Despite major advances in treatment during the past two decades, cardiovascular disease (CVD) remains a leading cause of death and disability. The need for improved strategies for primary and secondary prevention is particularly urgent in African Americans, who suffer disproportionately from CVD and its complications, yet have less access to and receive poorer quality of treatment. The Candidate for this Patient-Oriented Research in Cardiovascular Disparities Award proposes to accomplish the following specific aims: 1) To amplify her work in understanding the mechanisms of racial disparities and testing multi-level interventions (patient, clinician, organizational, and community) that reduce disparities and;speed the translation of evidence-based approaches to HTN management into clinical and public health practice, and create models for future interventions;2) To train a new generation of scholars who are engaged in research to better understand causes and identify sustainable solutions to CVD disparities;and 3) to translate and disseminate of evidence generated from her research program into clinical and public health practice and policy by creating, maintaining, and further enhancing partnerships with community residents, health care provider organizations, health departments, community organizations and policy-makers and by using community-based participatory research principles to guide the research through all phases including planning, implementation, evaluation, translation, and dissemination.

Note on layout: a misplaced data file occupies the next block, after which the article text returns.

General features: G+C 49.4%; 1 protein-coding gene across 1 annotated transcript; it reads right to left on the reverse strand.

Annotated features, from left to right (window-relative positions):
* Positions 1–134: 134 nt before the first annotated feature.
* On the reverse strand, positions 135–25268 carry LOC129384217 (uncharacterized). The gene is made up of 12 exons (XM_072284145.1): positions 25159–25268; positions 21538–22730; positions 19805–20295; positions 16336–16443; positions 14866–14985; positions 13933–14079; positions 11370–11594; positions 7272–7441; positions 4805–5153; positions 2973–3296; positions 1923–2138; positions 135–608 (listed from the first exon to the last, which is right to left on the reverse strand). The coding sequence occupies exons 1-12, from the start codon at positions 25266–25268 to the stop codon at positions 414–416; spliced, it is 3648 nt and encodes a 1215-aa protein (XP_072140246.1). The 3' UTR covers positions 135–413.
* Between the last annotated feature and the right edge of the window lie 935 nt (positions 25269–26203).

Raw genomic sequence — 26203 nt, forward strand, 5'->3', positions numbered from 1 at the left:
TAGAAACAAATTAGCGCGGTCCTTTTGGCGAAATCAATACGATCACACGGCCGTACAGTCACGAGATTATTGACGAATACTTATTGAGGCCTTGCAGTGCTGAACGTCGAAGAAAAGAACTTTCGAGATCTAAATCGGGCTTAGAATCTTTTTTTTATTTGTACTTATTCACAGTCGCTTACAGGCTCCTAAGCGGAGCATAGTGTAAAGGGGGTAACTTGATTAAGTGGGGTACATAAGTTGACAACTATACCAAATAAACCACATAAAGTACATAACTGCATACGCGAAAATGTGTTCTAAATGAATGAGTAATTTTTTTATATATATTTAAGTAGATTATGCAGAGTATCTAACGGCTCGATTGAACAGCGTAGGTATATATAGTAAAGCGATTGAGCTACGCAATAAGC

Public Health Relevance

Despite major advances in treatment during the past decade, cardiovascular disease (CVD) remains a leading cause of death and disability. The need for improved strategies for primary and secondary prevention is particularly urgent in African Americans, who suffer disproportionately from CVD and its complications, yet have less access to and receive poorer quality of treatment. The candidate for this award proposes to apply her expertise in clinical epidemiology, health services research, and implementation science to mentor a cadre of patient-oriented scholars committed to identifying mechanisms for disparities in care and outcomes of CVD and implementing and disseminating effective treatment models for hypertension and its complications, with special emphasis on African Americans.

Agency
National Institute of Health (NIH)
Institute
National Heart, Lung, and Blood Institute (NHLBI)
Type
Midcareer Investigator Award in Patient-Oriented Research (K24)
Project #
5K24HL083113-08
Application #
8505526
Study Section
Special Emphasis Panel (ZHL1-CSR-X (F1))
Program Officer
Wells, Barbara L
Project Start
2006-03-01
Project End
2016-04-30
Budget Start
2013-05-01
Budget End
2014-04-30
Support Year
8
Fiscal Year
2013
Total Cost
$177,682
Indirect Cost
$13,162
Name
Johns Hopkins University
Department
Internal Medicine/Medicine
Type
Schools of Medicine
DUNS #
001910777
City
Baltimore
State
MD
Country
United States
Zip Code
21218
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Purnell, Tanjala S; Luo, Xun; Kucirka, Lauren M et al. (2016) Reduced Racial Disparity in Kidney Transplant Outcomes in the United States from 1990 to 2012. J Am Soc Nephrol 27:2511-8
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